Friday, January 13, 2017

Hitler's Dollhouse


A couple of years ago, my husband and I visited Berlin. He’s a serious student of World War history; I’m fascinated by the war, too—maybe, in the beginning, for the simple reason that my mom was an English war bride and if there’d been no WWII I’d never have been born. Before we left, we read a wonderful series of thrillers by John Russell set in Berlin during the war years, which was fun because part of what we did while we were there was explore the stories’ geography, imagining the characters in the places we saw. Reporters hanging out in the Adler Hotel just beyond the Brandenburg Gate, spies meeting in the cafe at Zoo Station ,Nazi soldiers on guard at the Stadtschloss.

I love to visit the places I’ve read about in books that moved me deeply and shaped the way I see the world. Standing where real people or fictional people stood, seeing what they saw, understanding the boundaries of their existence in a visceral way enriches my imagination, and a deeper, more sympathetic understanding of what it means to be human settles into me.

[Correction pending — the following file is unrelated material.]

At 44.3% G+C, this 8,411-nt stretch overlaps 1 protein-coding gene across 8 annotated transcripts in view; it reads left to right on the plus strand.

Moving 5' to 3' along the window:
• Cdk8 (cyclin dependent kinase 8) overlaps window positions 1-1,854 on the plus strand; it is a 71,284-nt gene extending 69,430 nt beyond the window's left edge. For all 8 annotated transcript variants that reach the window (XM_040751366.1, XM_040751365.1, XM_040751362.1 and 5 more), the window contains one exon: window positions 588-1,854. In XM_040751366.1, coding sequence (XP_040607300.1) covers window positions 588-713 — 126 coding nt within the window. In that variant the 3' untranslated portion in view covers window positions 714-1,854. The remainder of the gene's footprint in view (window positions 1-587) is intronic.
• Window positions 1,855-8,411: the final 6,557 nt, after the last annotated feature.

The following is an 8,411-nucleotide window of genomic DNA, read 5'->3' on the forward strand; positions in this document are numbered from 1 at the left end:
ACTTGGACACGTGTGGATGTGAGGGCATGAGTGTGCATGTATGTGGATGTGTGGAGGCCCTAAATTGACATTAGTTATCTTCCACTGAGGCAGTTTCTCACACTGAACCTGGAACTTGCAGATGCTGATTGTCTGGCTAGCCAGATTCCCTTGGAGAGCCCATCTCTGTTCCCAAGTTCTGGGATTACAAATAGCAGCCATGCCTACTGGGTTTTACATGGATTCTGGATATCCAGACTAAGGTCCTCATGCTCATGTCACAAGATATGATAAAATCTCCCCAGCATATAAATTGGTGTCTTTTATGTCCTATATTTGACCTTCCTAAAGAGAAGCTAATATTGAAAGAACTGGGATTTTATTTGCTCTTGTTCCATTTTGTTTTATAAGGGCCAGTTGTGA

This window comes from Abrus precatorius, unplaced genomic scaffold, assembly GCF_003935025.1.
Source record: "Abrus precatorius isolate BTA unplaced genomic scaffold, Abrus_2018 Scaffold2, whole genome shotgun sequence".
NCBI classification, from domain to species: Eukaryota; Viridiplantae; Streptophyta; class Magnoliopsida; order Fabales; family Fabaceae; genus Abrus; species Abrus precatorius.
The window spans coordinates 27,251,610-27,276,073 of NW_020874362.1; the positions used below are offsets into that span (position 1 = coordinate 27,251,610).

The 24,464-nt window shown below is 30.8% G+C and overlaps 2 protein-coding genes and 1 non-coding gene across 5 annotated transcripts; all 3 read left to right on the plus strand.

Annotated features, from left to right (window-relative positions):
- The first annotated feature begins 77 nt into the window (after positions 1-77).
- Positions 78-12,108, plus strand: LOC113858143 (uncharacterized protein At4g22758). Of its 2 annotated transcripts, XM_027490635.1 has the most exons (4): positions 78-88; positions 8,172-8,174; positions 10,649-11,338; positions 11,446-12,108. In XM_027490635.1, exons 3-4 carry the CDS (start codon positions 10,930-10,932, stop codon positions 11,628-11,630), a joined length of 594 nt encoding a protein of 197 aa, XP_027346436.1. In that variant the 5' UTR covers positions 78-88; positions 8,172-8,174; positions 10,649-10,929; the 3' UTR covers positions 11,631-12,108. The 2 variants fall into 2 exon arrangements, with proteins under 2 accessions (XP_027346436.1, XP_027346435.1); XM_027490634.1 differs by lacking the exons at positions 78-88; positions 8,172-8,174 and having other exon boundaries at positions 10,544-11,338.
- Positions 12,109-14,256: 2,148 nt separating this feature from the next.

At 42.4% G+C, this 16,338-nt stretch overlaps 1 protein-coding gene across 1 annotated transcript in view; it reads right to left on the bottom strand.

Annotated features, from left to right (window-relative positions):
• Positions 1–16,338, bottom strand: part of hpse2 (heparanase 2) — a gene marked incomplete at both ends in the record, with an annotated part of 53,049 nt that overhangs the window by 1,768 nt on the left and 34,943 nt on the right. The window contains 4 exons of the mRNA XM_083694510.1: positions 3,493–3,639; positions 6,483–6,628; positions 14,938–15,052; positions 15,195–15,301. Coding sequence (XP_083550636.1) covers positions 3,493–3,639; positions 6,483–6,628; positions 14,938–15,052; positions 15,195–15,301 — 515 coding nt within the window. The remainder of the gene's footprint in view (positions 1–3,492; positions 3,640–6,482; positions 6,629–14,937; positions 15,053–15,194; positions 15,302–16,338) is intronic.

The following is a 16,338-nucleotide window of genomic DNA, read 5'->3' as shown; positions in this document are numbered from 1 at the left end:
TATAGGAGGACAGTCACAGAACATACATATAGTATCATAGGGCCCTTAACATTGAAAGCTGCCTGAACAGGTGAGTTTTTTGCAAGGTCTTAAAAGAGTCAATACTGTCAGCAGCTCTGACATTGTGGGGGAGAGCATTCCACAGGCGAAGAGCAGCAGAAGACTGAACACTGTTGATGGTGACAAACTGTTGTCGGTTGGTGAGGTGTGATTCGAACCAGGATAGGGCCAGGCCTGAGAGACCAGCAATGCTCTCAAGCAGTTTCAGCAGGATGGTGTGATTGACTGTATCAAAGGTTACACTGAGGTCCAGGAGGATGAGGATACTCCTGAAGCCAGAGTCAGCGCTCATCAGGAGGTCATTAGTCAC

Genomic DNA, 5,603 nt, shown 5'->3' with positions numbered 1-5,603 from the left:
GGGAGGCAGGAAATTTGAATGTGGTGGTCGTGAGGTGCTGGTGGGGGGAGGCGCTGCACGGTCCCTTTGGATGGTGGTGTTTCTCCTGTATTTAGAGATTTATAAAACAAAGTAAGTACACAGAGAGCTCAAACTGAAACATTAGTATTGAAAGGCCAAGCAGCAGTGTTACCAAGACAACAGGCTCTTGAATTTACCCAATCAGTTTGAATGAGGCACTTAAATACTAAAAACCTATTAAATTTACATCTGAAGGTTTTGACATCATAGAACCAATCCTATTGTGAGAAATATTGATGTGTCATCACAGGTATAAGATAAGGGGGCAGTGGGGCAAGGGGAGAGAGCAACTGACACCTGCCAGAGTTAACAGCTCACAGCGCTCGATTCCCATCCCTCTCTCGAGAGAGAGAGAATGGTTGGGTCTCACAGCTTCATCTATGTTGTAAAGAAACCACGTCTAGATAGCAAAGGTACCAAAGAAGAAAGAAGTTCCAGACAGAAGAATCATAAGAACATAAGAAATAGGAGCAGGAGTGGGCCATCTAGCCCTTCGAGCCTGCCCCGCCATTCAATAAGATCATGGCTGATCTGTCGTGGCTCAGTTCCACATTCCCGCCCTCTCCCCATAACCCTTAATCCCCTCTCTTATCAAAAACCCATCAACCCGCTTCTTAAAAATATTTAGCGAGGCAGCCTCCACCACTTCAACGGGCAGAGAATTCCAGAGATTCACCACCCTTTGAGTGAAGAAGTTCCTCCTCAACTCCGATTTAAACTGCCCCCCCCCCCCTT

I remember the preserved set of barracks at Auschwitz that showed the evolution from what looked like rustic (if crowded) cabins, one prisoner to a bunk and space for a table and chairs, to nothing but wall-to-wall shelves where prisoners slept head to toe. I remember standing in the space between the barracks and the administrative building, where prisoners were forced to stand, sometimes for hours, freezing in the winter, broiling in the summer, waiting to be counted or punished. I remember entering the gas chamber, never used, but—still. And the moment I looked at the opening of the oven where bodies were burned, realizing that bodies would have had to be handed it through it one by one—by a person, probably a Jew. Somehow I had thought it was less personal than that.